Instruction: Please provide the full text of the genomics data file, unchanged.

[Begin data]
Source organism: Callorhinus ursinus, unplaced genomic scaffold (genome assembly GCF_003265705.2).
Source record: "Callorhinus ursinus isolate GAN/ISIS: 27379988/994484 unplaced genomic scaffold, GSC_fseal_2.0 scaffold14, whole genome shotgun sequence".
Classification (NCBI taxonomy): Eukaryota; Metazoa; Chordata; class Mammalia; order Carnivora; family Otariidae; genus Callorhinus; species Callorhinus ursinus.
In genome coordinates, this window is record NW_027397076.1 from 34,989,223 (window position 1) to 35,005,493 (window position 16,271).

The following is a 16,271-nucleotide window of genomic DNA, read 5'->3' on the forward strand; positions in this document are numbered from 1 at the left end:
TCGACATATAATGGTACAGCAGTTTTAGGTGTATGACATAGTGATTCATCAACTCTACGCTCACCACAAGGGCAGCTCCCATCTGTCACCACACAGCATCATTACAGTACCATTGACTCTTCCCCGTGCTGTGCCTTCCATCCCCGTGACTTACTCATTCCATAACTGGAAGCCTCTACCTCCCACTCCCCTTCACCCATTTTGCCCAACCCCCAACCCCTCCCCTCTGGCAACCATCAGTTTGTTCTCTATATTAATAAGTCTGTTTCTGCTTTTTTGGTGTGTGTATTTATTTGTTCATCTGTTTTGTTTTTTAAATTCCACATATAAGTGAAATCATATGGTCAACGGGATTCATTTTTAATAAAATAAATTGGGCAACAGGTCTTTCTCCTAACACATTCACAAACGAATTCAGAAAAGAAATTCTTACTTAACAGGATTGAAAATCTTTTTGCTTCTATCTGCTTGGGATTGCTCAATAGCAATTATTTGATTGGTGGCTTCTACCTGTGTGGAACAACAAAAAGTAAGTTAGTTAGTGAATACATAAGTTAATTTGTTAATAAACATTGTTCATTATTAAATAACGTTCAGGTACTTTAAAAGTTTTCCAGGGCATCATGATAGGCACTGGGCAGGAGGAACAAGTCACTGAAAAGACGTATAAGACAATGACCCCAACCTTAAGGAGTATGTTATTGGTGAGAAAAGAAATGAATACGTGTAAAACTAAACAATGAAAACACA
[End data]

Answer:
Source organism: Callorhinus ursinus, unplaced genomic scaffold (genome assembly GCF_003265705.2).
Source record: "Callorhinus ursinus isolate GAN/ISIS: 27379988/994484 unplaced genomic scaffold, GSC_fseal_2.0 scaffold14, whole genome shotgun sequence".
Classification (NCBI taxonomy): Eukaryota; Metazoa; Chordata; class Mammalia; order Carnivora; family Otariidae; genus Callorhinus; species Callorhinus ursinus.
In genome coordinates, this window is record NW_027397076.1 from 34,989,223 (window position 1) to 35,005,493 (window position 16,271).

The following is a 16,271-nucleotide window of genomic DNA, read 5'->3' on the forward strand; positions in this document are numbered from 1 at the left end:
TCGACATATAATGGTACAGCAGTTTTAGGTGTATGACATAGTGATTCATCAACTCTACGCTCACCACAAGGGCAGCTCCCATCTGTCACCACACAGCATCATTACAGTACCATTGACTCTTCCCCGTGCTGTGCCTTCCATCCCCGTGACTTACTCATTCCATAACTGGAAGCCTCTACCTCCCACTCCCCTTCACCCATTTTGCCCAACCCCCAACCCCTCCCCTCTGGCAACCATCAGTTTGTTCTCTATATTAATAAGTCTGTTTCTGCTTTTTTGGTGTGTGTATTTATTTGTTCATCTGTTTTGTTTTTTAAATTCCACATATAAGTGAAATCATATGGTCAACGGGATTCATTTTTAATAAAATAAATTGGGCAACAGGTCTTTCTCCTAACACATTCACAAACGAATTCAGAAAAGAAATTCTTACTTAACAGGATTGAAAATCTTTTTGCTTCTATCTGCTTGGGATTGCTCAATAGCAATTATTTGATTGGTGGCTTCTACCTGTGTGGAACAACAAAAAGTAAGTTAGTTAGTGAATACATAAGTTAATTTGTTAATAAACATTGTTCATTATTAAATAACGTTCAGGTACTTTAAAAGTTTTCCAGGGCATCATGATAGGCACTGGGCAGGAGGAACAAGTCACTGAAAAGACGTATAAGACAATGACCCCAACCTTAAGGAGTATGTTATTGGTGAGAAAAGAAATGAATACGTGTAAAACTAAACAATGAAAACACA